On the business model side, however, confidence is much lower and many questions remain:

  • Will hospitals be completely comfortable with third-party hosting of patient data, regardless of HIPAA compliance?
  • Will patients indeed be comfortable with this knowledge?
  • What about the cost-savings? Is the total cost of ownership over the product lifecycle significantly different from traditional PACS models?

Development Of Cloud Pacs Linked To The Adoption Of Managed Services Business Models
Figure 1: Toward the cloud. Development of cloud PACS linked to the adoption of managed services business models. Source: InMedica.

Vendors need to do a lot of work to improve cloud PACS technology. However, the critical issue is the business model. In the diffusion of cloud technology in imaging, it is our assertion that the business model, not the technology, will remain the bottleneck of market adoption.

The development of cloud PACS, regardless of definition, is inextricably linked to the development of managed services business models as a whole. Until remote managed services models (as defined in table 1) are widely understood and accepted, the other managed services models, which move us closer to the cloud, will not take off. The remote managed services model is essentially the simplest form in the business of outsourcing PACS infrastructure to third parties and paying on a subscription basis.

However, at least in this case, the software and data are still kept at the hospital's site. Only when the return on investment of subscription-based, vendor-owned PACS is proved, and hospitals still have some oversight of their data, will the notion of moving that software or data to an offsite location gain credibility (see table 2).

Stages In The Development Of Managed Services
Table 2: Stages in the development of managed services. Source: InMedica.

The first component to move offsite is the software, the success of which depends on the ability of the system to retain end-user functionality. This must be retained while enabling remote access from dedicated workstations or other platforms, whether the end user is in the hospital or not. Moving storage offsite is much more sensitive. Hospitals that have already adopted a remote managed model and have seen benefits from outsourced data management to the vendor will be much more likely to accept the transfer of data to that vendor's server at an offsite location.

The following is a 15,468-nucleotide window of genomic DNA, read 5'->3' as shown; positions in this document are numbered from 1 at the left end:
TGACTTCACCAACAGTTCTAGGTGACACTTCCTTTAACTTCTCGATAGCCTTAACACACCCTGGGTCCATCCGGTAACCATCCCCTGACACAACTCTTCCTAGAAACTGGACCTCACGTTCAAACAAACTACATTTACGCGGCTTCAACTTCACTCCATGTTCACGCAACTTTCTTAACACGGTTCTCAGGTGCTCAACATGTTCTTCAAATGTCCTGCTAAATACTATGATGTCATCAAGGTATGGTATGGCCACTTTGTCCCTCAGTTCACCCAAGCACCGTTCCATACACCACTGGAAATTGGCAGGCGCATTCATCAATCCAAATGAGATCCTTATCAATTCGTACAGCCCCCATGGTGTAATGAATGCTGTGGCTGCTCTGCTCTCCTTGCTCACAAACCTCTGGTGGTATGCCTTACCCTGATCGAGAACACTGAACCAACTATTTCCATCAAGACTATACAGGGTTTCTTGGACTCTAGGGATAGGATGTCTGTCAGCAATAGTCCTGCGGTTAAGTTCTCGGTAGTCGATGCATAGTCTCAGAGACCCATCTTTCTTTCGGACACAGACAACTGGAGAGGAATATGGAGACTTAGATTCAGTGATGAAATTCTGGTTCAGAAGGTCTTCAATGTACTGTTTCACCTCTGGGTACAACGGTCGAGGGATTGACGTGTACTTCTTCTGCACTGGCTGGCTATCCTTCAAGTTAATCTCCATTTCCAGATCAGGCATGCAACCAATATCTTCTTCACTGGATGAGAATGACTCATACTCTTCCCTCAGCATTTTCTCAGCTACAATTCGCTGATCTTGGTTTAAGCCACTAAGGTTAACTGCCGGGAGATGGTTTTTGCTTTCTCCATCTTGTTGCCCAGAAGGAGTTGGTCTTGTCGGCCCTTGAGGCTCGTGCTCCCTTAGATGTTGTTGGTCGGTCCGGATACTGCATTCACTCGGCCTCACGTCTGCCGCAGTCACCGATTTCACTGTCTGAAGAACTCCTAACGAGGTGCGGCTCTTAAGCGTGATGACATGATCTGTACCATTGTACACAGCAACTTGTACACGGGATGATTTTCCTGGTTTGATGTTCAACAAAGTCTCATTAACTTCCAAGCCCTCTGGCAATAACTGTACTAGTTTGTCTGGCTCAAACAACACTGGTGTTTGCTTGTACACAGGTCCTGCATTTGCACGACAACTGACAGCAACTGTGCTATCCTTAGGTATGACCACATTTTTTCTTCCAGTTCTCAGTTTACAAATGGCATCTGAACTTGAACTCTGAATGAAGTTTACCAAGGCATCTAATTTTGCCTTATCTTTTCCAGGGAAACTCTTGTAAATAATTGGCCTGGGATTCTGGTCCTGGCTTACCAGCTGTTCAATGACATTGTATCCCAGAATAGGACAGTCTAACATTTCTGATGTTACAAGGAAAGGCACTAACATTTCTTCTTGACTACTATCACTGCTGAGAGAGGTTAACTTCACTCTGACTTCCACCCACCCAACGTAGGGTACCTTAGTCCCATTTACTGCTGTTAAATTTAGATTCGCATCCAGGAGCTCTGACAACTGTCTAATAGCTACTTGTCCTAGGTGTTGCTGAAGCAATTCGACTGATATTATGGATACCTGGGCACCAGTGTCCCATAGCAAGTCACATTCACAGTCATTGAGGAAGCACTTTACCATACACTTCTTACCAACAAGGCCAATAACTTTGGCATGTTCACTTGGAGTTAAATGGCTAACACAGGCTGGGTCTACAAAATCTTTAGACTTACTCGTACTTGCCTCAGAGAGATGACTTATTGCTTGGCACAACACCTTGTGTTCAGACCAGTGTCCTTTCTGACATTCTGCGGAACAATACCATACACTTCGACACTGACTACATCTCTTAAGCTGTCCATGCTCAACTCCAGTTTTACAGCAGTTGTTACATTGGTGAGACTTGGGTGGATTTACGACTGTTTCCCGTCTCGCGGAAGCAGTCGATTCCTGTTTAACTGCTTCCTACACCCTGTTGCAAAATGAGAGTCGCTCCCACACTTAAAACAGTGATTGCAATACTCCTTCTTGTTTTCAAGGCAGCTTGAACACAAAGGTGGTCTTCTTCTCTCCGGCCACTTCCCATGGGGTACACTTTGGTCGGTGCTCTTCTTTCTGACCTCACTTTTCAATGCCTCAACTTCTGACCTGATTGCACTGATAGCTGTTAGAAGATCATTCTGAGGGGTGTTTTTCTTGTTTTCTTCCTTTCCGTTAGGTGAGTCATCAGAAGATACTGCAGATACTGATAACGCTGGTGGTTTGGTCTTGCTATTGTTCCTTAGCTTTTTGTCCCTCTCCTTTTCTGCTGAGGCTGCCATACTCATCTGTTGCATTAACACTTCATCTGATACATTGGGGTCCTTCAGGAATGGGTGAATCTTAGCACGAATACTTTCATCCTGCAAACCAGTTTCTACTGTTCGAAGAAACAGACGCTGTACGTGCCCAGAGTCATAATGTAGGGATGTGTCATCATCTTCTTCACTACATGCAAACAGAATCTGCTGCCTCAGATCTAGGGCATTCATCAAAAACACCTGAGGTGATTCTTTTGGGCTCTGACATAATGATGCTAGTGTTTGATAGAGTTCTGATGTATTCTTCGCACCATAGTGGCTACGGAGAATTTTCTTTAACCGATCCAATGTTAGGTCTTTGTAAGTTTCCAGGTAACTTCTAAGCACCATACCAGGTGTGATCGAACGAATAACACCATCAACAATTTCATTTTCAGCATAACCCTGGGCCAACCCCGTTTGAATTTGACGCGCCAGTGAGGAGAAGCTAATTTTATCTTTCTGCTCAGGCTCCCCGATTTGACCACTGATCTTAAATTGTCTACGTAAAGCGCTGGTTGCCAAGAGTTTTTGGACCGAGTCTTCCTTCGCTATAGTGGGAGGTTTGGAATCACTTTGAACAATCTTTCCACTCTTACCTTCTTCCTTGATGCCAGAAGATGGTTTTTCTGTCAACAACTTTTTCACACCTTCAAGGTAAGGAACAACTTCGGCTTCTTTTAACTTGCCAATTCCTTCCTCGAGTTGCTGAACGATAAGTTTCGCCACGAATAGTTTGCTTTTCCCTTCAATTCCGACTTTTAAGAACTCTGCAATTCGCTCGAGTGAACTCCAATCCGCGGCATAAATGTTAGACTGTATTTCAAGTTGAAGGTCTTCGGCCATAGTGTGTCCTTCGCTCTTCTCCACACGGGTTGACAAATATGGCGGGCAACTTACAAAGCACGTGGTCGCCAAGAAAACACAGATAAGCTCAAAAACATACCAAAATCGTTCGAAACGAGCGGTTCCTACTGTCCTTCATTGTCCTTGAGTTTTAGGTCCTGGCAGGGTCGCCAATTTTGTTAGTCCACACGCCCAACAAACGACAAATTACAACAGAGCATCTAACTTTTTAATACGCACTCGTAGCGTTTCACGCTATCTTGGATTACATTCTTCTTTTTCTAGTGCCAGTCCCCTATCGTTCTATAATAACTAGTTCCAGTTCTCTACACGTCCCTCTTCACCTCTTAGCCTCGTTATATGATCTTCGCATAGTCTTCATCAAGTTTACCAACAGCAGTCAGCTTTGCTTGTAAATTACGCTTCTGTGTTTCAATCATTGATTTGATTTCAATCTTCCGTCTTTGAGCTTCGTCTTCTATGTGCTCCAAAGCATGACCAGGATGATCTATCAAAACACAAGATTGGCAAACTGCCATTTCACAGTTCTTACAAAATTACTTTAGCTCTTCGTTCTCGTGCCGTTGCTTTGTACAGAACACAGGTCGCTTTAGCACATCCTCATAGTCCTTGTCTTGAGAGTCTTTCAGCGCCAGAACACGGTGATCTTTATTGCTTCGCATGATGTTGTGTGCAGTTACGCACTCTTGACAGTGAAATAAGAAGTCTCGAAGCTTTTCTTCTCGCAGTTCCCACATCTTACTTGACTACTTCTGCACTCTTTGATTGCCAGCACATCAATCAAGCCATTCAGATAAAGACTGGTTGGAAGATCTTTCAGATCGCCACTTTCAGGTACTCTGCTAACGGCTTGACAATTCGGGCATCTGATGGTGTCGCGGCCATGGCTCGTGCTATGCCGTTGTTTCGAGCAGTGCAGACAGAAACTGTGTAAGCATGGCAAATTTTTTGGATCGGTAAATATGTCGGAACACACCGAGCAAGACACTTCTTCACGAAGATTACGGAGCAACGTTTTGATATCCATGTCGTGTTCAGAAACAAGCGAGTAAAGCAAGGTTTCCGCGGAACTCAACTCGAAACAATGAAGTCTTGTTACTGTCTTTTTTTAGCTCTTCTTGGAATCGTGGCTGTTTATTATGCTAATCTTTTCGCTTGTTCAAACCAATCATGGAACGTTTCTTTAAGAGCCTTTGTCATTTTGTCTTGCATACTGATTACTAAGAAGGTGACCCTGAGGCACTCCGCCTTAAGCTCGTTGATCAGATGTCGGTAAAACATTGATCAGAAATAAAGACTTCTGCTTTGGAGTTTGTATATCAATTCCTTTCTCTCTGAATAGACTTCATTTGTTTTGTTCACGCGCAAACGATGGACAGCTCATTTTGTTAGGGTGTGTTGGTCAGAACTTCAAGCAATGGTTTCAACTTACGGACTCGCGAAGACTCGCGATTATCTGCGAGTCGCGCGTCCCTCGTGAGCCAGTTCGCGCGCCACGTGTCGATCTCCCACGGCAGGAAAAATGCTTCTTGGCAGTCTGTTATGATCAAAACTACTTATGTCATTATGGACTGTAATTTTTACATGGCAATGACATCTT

Market state

To quantify this trend in the North American market, traditional PACS accounted for the largest proportion of PACS revenues in 2010. However, the availability of remote managed services is growing and accounted for 13% of North American PACS revenues in 2010. Fewer vendors successfully offer other PACS models and this is reflected in the low penetration of SaaS and hosted managed models.

If we define the ultimate cloud PACS as having both storage and software hosted by a third party, as in SaaS offsite, then this accounted for less than 1% of total North American PACS revenues.

Relative Proportions Of North American Radiology Pacs Revenues
Figure 2: Relative proportions of North American radiology PACS revenues -- 2010. Source: InMedica.

The development and diffusion of cloud technology in imaging is still relatively immature. However, widespread adoption of cloud technology will continue to be hindered until the business of vendor-hosting in terms of security, regulatory compliance, end-user trust, and return on investment is met.

Theo Ahadome is lead market analyst for healthcare IT at InMedica (, the medical research division of IMS Research. The information in this article is obtained from InMedica's research on healthcare IT markets, including PACS, RIS, CVIS, enterprise management, cloud storage, and vendor-neutral archives.

The comments and observations expressed herein do not necessarily reflect the opinions of, nor should they be construed as an endorsement or admonishment of any particular vendor, analyst, industry consultant, or consulting group.